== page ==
Though Tramonto says R'evolution doesn't quite measure up to his dream kitchen — he set the bar extremely high with Tru's kitchen — he appreciates the size and the way it is equipped to give the culinary staff the ability to "spread out" and work at segregated cooking stations. "The traffic flow works well, particularly from the pastry area to garde manger," he says. One feature that allows the smooth flow is electric doors. "We had these at Tru in Chicago, and it's very useful not to have to kick the door open every time you enter or leave the kitchen."
The variety of foodservice equipment assists the culinary staff in preparing an ever-changing menu that features locally sourced, seasonal ingredients and dishes that the chefs create to support their mission. In the first few weeks of the restaurant's opening, the chefs changed at least three dishes per week. "We want to use the seasonal produce as much as possible," Tramonto says. "Admittedly, making many changes is challenging for the staff."
Some of the equipment featured in R'evolution, such as glass doors on the coolers and elements that allown maintenance and efficiency on the cooking suite, weren't available years ago when Tru was designed. "But we did use many of the same pieces of equipment at Tru, such as ceiling-suspended shelving units."
Another area of the restaurant that Tramonto feels works very well is the beverage station. "It's in the center of the kitchen, and we were able to segregate the bread station from the coffee station and water station from the ice machine so the traffic flow works beautifully," he says.
When food arrives at the hotel's receiving dock, restaurant staff members walk to the area, gather the delivery and bring it to the kitchen where culinary staff break it down and places it into one of three walk-in coolers for meat, produce and dairy. They also place fish into a fish file.
The main kitchen also contains a walk-in cooler/freezer combo for pastry, as well as a convection oven for baking pastries. A batch freezer allows staff to make homemade ice cream.
Counters, including the granite counter in the front, for the three separate pastry, garde manger and prep areas, feature raised-rail refrigerators and integrated pieces of equipment including a 30-quart mixer, ingredient bins, and double overshelves. Granite, marble and wood countertops offer sophisticated finishes to the aesthetics. "With these beautiful elements such as granite, glass, stainless steel and enamel, we're challenged to keep the space clean and maintain high standards of sanitation day in and day out," Tramonto says.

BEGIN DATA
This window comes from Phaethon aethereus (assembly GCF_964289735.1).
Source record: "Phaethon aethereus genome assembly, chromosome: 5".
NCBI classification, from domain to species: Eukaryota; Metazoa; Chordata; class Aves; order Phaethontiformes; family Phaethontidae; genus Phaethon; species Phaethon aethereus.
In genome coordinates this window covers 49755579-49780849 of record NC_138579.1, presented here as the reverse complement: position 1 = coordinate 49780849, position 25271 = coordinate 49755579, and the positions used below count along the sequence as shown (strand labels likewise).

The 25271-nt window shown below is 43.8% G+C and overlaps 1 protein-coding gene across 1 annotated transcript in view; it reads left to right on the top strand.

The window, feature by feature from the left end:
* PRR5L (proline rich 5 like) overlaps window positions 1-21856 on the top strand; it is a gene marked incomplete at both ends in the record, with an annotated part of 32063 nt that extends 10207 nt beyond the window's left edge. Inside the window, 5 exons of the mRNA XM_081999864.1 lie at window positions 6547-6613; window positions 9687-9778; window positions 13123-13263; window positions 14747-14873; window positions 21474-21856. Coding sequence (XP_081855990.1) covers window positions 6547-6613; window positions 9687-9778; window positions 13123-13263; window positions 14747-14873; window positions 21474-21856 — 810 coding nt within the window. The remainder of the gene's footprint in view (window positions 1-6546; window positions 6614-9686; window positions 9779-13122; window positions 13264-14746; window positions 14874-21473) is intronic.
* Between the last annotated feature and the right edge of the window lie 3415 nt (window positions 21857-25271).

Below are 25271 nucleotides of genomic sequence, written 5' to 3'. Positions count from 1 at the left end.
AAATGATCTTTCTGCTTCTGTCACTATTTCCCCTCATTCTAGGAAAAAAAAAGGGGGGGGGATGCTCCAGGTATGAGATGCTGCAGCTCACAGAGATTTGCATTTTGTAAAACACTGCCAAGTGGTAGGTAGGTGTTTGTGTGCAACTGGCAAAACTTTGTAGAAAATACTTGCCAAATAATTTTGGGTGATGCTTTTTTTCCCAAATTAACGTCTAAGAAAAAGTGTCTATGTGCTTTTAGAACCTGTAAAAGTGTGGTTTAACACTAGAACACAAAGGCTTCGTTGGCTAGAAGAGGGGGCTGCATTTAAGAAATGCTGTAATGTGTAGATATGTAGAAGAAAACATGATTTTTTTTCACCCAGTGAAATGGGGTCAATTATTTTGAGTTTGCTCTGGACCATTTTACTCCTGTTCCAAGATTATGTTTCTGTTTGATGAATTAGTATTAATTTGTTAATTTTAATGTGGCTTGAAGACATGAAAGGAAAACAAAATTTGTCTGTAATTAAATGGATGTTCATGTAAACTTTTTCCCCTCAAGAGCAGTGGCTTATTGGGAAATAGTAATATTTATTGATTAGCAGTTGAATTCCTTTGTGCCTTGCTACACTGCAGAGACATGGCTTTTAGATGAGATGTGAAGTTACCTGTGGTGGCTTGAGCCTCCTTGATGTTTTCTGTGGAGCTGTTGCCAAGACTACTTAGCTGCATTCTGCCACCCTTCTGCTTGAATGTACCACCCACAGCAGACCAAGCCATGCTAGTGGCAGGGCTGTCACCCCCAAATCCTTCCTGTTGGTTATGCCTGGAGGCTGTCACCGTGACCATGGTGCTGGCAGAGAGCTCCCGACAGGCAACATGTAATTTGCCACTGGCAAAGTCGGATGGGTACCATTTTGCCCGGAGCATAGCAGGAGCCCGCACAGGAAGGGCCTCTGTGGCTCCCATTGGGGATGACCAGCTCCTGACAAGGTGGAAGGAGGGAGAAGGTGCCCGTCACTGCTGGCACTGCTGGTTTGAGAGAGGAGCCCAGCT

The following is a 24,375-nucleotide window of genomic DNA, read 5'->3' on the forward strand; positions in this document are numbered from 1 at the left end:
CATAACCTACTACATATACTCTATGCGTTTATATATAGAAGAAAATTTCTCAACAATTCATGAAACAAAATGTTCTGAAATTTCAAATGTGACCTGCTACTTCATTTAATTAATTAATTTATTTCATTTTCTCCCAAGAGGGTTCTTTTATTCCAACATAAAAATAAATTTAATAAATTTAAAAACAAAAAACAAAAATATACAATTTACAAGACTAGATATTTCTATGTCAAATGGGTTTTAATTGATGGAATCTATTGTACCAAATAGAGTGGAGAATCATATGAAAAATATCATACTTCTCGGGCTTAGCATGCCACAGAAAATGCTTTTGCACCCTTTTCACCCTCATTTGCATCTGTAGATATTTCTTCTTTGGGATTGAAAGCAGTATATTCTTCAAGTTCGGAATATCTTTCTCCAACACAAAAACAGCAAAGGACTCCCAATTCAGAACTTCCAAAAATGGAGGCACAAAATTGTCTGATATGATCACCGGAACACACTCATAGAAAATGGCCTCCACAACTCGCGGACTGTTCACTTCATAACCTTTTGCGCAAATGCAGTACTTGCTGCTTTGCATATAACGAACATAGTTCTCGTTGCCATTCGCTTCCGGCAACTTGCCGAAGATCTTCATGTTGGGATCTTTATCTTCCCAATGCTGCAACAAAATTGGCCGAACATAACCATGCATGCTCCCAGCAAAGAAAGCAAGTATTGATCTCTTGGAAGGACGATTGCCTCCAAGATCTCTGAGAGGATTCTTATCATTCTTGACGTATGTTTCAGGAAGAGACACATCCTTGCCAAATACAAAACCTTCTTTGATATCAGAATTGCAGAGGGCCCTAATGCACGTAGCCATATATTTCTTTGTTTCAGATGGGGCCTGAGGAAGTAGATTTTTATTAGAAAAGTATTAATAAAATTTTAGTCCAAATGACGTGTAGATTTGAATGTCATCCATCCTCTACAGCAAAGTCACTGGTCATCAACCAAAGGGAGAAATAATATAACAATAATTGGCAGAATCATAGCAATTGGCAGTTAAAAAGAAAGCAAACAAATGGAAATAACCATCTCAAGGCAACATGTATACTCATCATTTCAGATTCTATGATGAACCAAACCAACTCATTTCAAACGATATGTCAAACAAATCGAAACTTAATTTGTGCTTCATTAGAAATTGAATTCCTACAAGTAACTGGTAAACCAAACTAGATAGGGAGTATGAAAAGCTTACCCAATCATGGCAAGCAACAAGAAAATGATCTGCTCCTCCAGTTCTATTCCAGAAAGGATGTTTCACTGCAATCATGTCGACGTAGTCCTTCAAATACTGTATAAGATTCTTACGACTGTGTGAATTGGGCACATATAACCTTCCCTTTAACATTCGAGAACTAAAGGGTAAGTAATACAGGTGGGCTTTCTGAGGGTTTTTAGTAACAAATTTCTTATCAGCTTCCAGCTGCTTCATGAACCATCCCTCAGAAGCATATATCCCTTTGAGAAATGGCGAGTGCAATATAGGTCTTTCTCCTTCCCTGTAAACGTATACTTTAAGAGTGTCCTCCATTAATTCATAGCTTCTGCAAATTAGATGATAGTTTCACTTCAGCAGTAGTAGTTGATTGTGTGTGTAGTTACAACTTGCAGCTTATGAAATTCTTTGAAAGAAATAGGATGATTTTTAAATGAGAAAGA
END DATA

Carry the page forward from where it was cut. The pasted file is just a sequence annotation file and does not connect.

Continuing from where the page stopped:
Across the aisle from the walk-in coolers, a stainless steel chef's counter contains a full line of raised-rail refrigerators, refrigerated drawers and hand sinks. The front side of the chef's counter, which has a granite top, holds heated plates, hot soup wells and undershelves for general storage.
"The stainless steel chef's counter equipment was brought in for installation in six large pieces, three for the chef's side and three for the server's side," Bennett says. "They had to be welded together. The refrigerated lines were run so they could connect inside the center of the counter so they are invisible to the chefs and visitors."
"Nearly every piece of refrigeration in the restaurant uses a huge remote compressor rack that measures nine feet by four feet and resides in an underground garage," Bennett continues. "It was quite a task to run all the remote refrigeration lines and ensure that the rack would be sufficiently cooled for proper operation even during the hottest summer months in South Louisiana combined with the heat produced from hundreds of cars in the garage. A huge fan generating enough CFMs in the tiny room had to be added to insure this."
Other refrigeration challenges included running medium- and low-temperature lines to the raised-rail refrigerators near the prep table, repositioning the back-of-house walk-in coolers after all the shop drawings were completed, and shortening the height of the walk-in cooler and ice machine so it could fit around an air-conditioning unit.
Also in the back kitchen, chefs use sous vide equipment to make lamb, slow-cooked butter-poached lobster and gnocchi. "We use sous vide because it can produce very tender meat and seafood," Tramonto says. "It's a very useful toy in the sandbox. It's important to explain that it is only one toy and it isn't for every dish. I don't like to put all my toys in one box, because a variety of equipment is needed to do the type of cuisine we've selected."